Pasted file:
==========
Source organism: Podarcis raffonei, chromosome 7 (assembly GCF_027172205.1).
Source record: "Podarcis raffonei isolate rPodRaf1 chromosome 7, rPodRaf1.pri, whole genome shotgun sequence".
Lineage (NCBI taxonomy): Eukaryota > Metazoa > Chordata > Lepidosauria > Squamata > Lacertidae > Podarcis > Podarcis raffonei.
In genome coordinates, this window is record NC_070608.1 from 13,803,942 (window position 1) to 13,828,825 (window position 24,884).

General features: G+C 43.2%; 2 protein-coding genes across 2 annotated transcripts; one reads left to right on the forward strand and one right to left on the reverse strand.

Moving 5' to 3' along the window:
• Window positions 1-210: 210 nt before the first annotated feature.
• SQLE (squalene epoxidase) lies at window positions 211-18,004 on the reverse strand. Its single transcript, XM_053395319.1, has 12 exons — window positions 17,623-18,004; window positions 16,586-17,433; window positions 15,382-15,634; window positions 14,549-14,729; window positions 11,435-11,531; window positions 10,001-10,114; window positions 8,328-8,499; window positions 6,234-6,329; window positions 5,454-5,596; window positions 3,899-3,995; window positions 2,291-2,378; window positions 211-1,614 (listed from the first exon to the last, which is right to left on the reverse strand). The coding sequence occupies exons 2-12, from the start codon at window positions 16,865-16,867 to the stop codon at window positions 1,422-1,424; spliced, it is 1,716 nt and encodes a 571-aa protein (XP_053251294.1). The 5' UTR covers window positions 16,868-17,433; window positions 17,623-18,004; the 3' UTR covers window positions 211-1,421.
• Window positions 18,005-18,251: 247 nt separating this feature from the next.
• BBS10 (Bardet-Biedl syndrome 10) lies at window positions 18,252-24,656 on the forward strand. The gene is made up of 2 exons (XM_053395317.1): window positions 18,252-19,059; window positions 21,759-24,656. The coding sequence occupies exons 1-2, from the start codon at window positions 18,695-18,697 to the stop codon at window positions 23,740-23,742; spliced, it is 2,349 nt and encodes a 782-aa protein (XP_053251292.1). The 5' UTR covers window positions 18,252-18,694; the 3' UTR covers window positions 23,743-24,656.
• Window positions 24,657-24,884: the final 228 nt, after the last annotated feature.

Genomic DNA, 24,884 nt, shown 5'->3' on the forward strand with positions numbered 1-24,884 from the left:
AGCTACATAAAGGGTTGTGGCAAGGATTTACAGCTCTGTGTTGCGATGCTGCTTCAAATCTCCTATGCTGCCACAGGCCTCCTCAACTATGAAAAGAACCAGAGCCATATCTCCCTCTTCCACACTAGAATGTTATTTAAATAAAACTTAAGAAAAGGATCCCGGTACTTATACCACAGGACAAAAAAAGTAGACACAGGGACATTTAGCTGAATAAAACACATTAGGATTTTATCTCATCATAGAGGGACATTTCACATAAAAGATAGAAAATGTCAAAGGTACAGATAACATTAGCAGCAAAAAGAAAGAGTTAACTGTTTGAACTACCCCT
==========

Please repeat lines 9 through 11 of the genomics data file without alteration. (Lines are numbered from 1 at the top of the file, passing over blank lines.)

• Window positions 18,005-18,251: 247 nt separating this feature from the next.
• BBS10 (Bardet-Biedl syndrome 10) lies at window positions 18,252-24,656 on the forward strand. The gene is made up of 2 exons (XM_053395317.1): window positions 18,252-19,059; window positions 21,759-24,656. The coding sequence occupies exons 1-2, from the start codon at window positions 18,695-18,697 to the stop codon at window positions 23,740-23,742; spliced, it is 2,349 nt and encodes a 782-aa protein (XP_053251292.1). The 5' UTR covers window positions 18,252-18,694; the 3' UTR covers window positions 23,743-24,656.
• Window positions 24,657-24,884: the final 228 nt, after the last annotated feature.